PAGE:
How very strange. Earlier this morning I thought it’d be a good idea to name storms after famous people. After a while I thought this might not be such a good idea if the destruction were equated with the famous person. Then I thought it’d be sufficient if we just gave storms surnames too, and they could be ‘bought’ in advance by anyone who wanted to use their own name (first + surname) (or perhaps someone else’s name, if they were crafty about it). And here you go also suggesting storms require surnames also, too, as well. In addition.
Ian Tindale, Jan 03 2018
  

       This idea would require calibration by closely observing and recording the consequences of releasing rhinos into appropriate environments, and then provoking them.   

       The damage could well be catastrophic.   

       What an excellent idea. [+]   

       Scene: Exterior, day. A street - "Railway Cuttings, East Cheam".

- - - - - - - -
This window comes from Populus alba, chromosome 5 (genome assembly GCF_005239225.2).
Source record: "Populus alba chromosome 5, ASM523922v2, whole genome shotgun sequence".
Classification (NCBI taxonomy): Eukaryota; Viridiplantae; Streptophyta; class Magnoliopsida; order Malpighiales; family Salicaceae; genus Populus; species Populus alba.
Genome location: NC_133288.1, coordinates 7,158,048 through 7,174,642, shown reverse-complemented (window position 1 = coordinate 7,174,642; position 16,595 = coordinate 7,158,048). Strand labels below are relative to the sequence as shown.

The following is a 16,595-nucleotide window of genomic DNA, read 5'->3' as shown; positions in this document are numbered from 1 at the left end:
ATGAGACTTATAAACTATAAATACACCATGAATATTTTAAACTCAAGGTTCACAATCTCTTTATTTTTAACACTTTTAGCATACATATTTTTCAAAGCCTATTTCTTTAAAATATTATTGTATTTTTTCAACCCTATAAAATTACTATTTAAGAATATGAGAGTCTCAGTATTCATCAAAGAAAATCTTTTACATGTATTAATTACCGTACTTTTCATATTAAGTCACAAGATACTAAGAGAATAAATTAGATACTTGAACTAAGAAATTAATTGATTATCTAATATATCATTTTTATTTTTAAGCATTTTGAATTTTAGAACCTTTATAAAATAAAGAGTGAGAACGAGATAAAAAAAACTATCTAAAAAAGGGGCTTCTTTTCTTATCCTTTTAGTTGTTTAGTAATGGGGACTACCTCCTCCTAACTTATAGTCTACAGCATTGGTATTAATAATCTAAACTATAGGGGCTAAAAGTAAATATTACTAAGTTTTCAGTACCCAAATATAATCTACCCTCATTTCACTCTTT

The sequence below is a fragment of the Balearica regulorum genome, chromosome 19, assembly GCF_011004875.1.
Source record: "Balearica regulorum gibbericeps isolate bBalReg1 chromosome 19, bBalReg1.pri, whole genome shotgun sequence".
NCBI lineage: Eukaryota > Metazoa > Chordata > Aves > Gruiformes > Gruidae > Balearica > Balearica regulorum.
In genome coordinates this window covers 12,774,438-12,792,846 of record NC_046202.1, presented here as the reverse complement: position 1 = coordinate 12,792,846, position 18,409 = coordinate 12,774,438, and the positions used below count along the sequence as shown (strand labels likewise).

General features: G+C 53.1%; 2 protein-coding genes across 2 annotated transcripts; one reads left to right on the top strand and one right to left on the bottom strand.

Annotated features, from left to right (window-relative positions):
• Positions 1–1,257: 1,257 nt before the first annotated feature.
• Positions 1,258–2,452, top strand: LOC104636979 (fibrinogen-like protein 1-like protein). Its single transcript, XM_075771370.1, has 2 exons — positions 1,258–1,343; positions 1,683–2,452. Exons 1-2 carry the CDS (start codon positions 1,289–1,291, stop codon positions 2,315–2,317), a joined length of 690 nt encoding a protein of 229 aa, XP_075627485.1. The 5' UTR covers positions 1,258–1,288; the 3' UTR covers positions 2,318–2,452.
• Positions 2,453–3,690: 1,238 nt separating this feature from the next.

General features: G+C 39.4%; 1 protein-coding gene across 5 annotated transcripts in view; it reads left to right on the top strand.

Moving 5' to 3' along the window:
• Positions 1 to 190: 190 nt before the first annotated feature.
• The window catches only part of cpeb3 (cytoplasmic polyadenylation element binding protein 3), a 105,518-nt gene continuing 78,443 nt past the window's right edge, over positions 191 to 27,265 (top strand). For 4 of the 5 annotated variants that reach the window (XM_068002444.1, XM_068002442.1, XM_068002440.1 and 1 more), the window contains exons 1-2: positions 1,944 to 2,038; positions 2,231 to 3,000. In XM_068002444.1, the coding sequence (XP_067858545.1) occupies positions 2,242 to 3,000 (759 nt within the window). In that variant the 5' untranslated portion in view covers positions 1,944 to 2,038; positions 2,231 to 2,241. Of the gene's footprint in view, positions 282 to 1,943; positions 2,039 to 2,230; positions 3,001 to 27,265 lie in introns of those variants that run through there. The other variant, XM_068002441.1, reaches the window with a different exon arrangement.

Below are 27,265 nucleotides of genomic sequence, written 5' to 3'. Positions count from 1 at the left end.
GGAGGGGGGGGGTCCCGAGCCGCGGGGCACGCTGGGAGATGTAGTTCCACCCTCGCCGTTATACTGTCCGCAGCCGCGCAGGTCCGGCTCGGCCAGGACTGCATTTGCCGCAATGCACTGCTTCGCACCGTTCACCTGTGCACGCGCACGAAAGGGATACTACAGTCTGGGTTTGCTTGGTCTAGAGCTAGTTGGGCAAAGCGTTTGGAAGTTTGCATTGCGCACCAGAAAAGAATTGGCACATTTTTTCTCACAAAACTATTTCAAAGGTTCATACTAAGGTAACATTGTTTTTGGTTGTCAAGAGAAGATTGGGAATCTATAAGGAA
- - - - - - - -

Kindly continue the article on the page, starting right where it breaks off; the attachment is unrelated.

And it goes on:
A VAN drives up, towing a large TRAILER. The VAN stops. The TRAILER is rocking; heavy thumping can be heard.   

       A MAN carrying a CLIP-BOARD exits the VAN and approaches the door of NUMBER 23. He knocks.   

       The door opens.   

       Sid James (consulting clipboard): "Mister A Hancock ? I'm Mr. James from the Met Office. We wrote to you about some research into weather ?"   

       Hilarity ensues ...
8th of 7, Jan 03 2018
  

       No firestorm names, though.
wjt, Jan 04 2018
  

       Why not ? They could be given cheerful historical names, like "Lübeck", "Hamburg", "Tokyo", "Kobe" and "Dresden".   

       But not "Coventry" of course, because that would be in bad taste.
8th of 7, Jan 04 2018